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Critical Review of Burn Depth Assessment Techniques: Part I. Historical Review

Jaskille, Amín D. MD; Shupp, Jeffrey W. MD; Jordan, Marion H. MD; Jeng, James C. MD

doi: 10.1097/BCR.0b013e3181c07f21
Summary Articles

The assessment of burn depth, and as such, the estimation of whether a burn wound is expected to heal on its own within 21 days, is one of the most important roles of the burn surgeon. A false-positive assessment and the patient faces needless surgery, a false-negative one and the patient faces increased length of stay, risks contracture, and hypertrophic scar formation. Although many clinical signs can aid in this determination, accurate assessment of burn depth is possible only 64 to 76% of the time, even for experienced burn surgeons. Through the years, a variety of tools have become available, all attempting to improve clinical accuracy. Part 1 of this two-part article reviews the literature supporting the different adjuvants to clinical decision making is, providing a historical perspective that serves as a framework for part 2, a critical assessment of laser Doppler imaging.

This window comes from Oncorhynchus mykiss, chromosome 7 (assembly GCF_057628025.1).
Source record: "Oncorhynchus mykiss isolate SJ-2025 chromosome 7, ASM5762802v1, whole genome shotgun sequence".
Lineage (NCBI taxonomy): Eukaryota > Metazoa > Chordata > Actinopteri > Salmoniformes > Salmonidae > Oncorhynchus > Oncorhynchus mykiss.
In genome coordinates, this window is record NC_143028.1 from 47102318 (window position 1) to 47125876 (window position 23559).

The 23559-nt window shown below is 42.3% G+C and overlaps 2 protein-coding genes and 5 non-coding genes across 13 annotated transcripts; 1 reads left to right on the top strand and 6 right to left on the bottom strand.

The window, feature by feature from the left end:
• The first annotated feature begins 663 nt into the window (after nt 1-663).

From The Burn Center, Department of Surgery, Washington Hospital Center.

Address correspondence to James C. Jeng, MD, The Burn Center at Washington Hospital Center, 110 Irving Street, NW, Suite 3B-55, Washington, DC 20010.

© 2009 The American Burn Association